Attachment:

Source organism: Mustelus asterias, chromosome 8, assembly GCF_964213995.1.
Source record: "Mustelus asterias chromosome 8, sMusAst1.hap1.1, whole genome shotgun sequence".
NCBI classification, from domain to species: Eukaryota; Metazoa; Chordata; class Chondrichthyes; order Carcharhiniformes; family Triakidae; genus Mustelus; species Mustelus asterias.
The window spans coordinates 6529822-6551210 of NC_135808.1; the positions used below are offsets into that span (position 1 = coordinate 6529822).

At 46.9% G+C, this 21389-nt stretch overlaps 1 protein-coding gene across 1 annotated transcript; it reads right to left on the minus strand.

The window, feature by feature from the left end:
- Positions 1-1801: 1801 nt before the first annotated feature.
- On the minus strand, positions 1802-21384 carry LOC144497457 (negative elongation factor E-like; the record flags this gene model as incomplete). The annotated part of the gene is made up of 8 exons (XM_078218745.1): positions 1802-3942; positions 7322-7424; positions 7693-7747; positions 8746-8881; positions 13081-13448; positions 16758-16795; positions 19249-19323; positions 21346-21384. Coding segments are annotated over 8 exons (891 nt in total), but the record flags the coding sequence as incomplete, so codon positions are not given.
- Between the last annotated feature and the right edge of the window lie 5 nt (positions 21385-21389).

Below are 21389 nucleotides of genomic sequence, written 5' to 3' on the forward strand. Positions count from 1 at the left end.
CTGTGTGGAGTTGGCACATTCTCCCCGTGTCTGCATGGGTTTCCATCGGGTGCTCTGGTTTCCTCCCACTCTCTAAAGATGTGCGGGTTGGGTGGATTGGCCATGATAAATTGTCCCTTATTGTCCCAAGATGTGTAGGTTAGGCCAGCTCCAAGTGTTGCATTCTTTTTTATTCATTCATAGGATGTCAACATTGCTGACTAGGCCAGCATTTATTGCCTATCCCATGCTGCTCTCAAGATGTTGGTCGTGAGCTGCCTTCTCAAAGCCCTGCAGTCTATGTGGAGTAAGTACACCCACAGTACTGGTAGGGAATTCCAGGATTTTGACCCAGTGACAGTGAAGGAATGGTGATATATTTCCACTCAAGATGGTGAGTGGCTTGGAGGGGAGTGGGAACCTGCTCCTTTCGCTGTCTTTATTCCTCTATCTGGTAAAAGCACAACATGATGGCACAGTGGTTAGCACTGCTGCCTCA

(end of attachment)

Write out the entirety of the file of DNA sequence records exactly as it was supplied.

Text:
Source organism: Mustelus asterias, chromosome 8, assembly GCF_964213995.1.
Source record: "Mustelus asterias chromosome 8, sMusAst1.hap1.1, whole genome shotgun sequence".
NCBI classification, from domain to species: Eukaryota; Metazoa; Chordata; class Chondrichthyes; order Carcharhiniformes; family Triakidae; genus Mustelus; species Mustelus asterias.
The window spans coordinates 6529822-6551210 of NC_135808.1; the positions used below are offsets into that span (position 1 = coordinate 6529822).

At 46.9% G+C, this 21389-nt stretch overlaps 1 protein-coding gene across 1 annotated transcript; it reads right to left on the minus strand.

The window, feature by feature from the left end:
- Positions 1-1801: 1801 nt before the first annotated feature.
- On the minus strand, positions 1802-21384 carry LOC144497457 (negative elongation factor E-like; the record flags this gene model as incomplete). The annotated part of the gene is made up of 8 exons (XM_078218745.1): positions 1802-3942; positions 7322-7424; positions 7693-7747; positions 8746-8881; positions 13081-13448; positions 16758-16795; positions 19249-19323; positions 21346-21384. Coding segments are annotated over 8 exons (891 nt in total), but the record flags the coding sequence as incomplete, so codon positions are not given.
- Between the last annotated feature and the right edge of the window lie 5 nt (positions 21385-21389).

Below are 21389 nucleotides of genomic sequence, written 5' to 3' on the forward strand. Positions count from 1 at the left end.
CTGTGTGGAGTTGGCACATTCTCCCCGTGTCTGCATGGGTTTCCATCGGGTGCTCTGGTTTCCTCCCACTCTCTAAAGATGTGCGGGTTGGGTGGATTGGCCATGATAAATTGTCCCTTATTGTCCCAAGATGTGTAGGTTAGGCCAGCTCCAAGTGTTGCATTCTTTTTTATTCATTCATAGGATGTCAACATTGCTGACTAGGCCAGCATTTATTGCCTATCCCATGCTGCTCTCAAGATGTTGGTCGTGAGCTGCCTTCTCAAAGCCCTGCAGTCTATGTGGAGTAAGTACACCCACAGTACTGGTAGGGAATTCCAGGATTTTGACCCAGTGACAGTGAAGGAATGGTGATATATTTCCACTCAAGATGGTGAGTGGCTTGGAGGGGAGTGGGAACCTGCTCCTTTCGCTGTCTTTATTCCTCTATCTGGTAAAAGCACAACATGATGGCACAGTGGTTAGCACTGCTGCCTCA